Self-care is often making the tough choice; the duller decision. It’s a lukewarm shower, not a steamy one, because heat wreaks havoc on your skin. It’s a boring cup of herbal tea, not a fancy, frilly, photogenic Frapp—because even though your shirt says, “But first, coffee,” all of that caffeine would totally mess with your sleep schedule.
Here’s the thing: A sheet mask will never solve all our problems and we all know that. But it *can* teach us to do better. It can teach us the discipline to sit and be still and silent with ourselves for a minimum of 15 minutes—and that, my friends, is meditation. And it can teach us that when we continually choose to take care of ourselves, there will be all kinds of benefits. Better skin, sure—but also the understanding that we are worthy of our own time and attention and affection.
When I started writing this story, I never thought I’d say this, but…yes, self-care really is as simple as slapping on sheet mask. Snap a selfie if you want to share it; sit solo if that’s more your style. Whether it’s a slimy piece of cotton stuck to your face or a decked-out bath complete with glitter bombs and blooms, know this: Self-care is self-love. So just be sure to schedule some.
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—Next-level luxuries for body and soul—
How to get more reward from your rituals...
Chill out. Here’s another reason to nix your steam session: According to research, cold showers can alleviate and prevent depression by stimulating a part of your brain called the “blue spot.” For the feel-good bennies, researchers recommend two to three minutes of 68-degree H2O, preceded by a five-minute gradual adaptation to that temp. It’s a brrrr…illiant way to start the day.
Mist. In a mood…and, um, need a moment? (We hear you.) There’s no better way to reset and refresh—on the fly—than with a quick spritz of a facial mist. Look for something with rose water (which plumps the skin and has anti-inflammatory effects) and stash it in your bag for SOS sitches.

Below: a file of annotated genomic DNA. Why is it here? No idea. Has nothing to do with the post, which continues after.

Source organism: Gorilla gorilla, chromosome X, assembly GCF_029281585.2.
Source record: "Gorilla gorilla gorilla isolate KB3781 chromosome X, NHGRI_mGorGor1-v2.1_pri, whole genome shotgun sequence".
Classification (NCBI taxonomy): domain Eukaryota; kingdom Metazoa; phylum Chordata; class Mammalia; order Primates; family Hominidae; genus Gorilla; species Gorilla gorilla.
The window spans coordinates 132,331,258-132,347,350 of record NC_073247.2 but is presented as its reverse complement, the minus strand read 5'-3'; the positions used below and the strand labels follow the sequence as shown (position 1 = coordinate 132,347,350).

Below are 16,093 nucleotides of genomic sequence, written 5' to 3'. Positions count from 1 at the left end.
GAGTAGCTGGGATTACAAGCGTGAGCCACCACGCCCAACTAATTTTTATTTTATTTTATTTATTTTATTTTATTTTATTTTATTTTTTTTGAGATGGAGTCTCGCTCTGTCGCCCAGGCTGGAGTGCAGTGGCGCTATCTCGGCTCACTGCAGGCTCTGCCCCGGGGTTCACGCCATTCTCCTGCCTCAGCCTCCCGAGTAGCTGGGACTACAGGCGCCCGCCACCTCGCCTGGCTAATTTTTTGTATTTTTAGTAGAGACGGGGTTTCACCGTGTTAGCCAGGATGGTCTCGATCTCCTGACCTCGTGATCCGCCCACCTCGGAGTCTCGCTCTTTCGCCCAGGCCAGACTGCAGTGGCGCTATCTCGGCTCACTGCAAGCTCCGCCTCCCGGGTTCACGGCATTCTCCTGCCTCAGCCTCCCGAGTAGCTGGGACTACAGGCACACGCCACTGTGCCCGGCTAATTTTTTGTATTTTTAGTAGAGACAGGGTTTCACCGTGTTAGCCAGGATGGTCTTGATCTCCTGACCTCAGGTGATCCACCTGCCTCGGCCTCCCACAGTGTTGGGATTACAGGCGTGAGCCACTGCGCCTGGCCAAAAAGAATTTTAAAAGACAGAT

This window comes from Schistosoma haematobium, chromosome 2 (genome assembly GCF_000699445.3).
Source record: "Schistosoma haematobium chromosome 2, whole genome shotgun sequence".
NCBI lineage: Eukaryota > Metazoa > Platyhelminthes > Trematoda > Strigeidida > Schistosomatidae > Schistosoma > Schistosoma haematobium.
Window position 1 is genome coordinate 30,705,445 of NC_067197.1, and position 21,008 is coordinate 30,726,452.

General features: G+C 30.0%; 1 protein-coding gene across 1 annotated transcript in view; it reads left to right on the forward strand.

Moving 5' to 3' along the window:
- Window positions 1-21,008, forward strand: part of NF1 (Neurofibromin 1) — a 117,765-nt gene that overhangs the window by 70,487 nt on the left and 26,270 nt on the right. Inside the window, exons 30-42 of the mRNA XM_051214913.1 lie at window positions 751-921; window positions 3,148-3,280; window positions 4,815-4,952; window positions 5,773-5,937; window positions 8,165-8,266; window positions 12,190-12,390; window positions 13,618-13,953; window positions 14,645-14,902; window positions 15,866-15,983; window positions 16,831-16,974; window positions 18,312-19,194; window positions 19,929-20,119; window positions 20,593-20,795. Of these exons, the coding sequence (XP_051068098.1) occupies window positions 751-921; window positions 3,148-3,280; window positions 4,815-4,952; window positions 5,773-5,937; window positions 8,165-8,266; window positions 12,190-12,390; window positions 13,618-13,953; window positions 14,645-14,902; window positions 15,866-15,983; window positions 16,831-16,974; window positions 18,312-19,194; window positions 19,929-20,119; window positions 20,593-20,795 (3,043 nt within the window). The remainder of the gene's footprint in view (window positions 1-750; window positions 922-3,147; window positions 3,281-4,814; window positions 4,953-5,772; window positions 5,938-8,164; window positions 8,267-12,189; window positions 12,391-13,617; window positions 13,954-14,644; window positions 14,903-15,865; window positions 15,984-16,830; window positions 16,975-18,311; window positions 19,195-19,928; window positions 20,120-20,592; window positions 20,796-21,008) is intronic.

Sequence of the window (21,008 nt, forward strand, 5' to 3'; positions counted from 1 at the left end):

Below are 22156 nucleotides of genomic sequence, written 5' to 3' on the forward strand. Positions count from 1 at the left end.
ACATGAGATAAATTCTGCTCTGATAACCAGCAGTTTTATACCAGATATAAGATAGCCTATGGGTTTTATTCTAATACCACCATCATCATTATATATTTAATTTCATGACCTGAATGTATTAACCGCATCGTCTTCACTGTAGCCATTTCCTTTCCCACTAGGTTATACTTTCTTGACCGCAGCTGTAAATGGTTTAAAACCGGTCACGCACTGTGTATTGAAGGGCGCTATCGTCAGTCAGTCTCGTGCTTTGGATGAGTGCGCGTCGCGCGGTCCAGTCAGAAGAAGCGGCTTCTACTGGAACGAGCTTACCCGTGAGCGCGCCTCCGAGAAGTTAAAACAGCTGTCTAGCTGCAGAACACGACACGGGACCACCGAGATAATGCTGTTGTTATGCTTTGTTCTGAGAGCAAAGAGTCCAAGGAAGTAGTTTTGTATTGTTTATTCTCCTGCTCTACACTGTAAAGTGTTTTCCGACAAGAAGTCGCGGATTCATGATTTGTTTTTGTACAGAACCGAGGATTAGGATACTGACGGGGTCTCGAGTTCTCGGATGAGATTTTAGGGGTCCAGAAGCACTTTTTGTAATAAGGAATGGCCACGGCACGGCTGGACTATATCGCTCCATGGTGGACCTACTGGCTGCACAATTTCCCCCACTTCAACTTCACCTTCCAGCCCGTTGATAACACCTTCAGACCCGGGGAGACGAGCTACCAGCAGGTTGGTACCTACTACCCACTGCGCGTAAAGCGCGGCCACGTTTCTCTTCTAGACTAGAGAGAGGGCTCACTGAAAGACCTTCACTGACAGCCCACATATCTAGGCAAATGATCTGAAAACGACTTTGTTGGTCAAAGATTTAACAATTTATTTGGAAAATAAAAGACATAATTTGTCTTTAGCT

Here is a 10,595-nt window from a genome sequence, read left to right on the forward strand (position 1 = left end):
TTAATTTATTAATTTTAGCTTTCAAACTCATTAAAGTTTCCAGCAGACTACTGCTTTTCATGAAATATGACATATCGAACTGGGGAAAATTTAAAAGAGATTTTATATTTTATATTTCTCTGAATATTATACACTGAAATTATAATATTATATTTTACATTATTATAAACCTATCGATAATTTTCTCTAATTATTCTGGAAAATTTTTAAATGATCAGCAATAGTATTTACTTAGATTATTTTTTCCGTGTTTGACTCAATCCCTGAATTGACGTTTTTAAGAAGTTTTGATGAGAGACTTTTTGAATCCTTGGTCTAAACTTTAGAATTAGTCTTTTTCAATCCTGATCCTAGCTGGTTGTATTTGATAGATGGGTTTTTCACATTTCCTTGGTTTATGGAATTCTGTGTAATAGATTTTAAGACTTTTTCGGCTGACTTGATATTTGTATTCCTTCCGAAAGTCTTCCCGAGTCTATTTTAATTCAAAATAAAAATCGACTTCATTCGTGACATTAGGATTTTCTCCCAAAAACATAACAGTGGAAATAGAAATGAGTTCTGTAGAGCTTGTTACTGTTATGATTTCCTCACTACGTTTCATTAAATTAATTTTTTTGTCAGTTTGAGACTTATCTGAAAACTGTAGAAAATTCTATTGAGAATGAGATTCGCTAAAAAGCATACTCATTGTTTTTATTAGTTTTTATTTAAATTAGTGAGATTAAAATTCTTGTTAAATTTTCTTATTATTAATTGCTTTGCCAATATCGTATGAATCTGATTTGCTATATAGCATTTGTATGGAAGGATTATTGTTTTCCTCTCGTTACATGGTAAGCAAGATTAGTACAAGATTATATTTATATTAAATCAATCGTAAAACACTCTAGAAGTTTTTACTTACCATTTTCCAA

Make time for massage. It’s no secret that soft, hyper hydrated skin feels amazing. But instead of slapping lotion on post-shower and running out the door, up the effects of your application by using it as the opportunity for a mini massage. As you work in a luxe cream or oil (I'm obsessed with the Kopari Coconut Melt), be sure to rub deeply and knead with your knuckles: It’ll stimulate the lymphatic system to help your bod detox, improve circulation and even stimulate feel-good chemicals in your brain.
Spritz something soothing. Studies show that lavender aromatherapy can reduce anxiety and depression substantially, as well as improve restlessness and disturbed sleep. Work it into your nighttime ritual by deeply inhaling the oil or spritzing a sleep spray onto your pillow.
Erin’s Faces Aromatherapy Spray in Lavender, $14, erinsfaces.com
Roll with it. Habitual behaviors help the mind clear itself and find logic—and practices with the most repetition are the most effective. Make your morning skincare routine do double duty (your brain *and* face will benefit) by using a facial roller for 2 to 3 minutes: You’ll literally just roll upward in short strokes over and over again. Go to girlslife.com/iti for the benefit breakdown and our how-to. Go HERE for a demo!
A version of this article appeared in the February/March 2018 issue of Girls' Life magazine.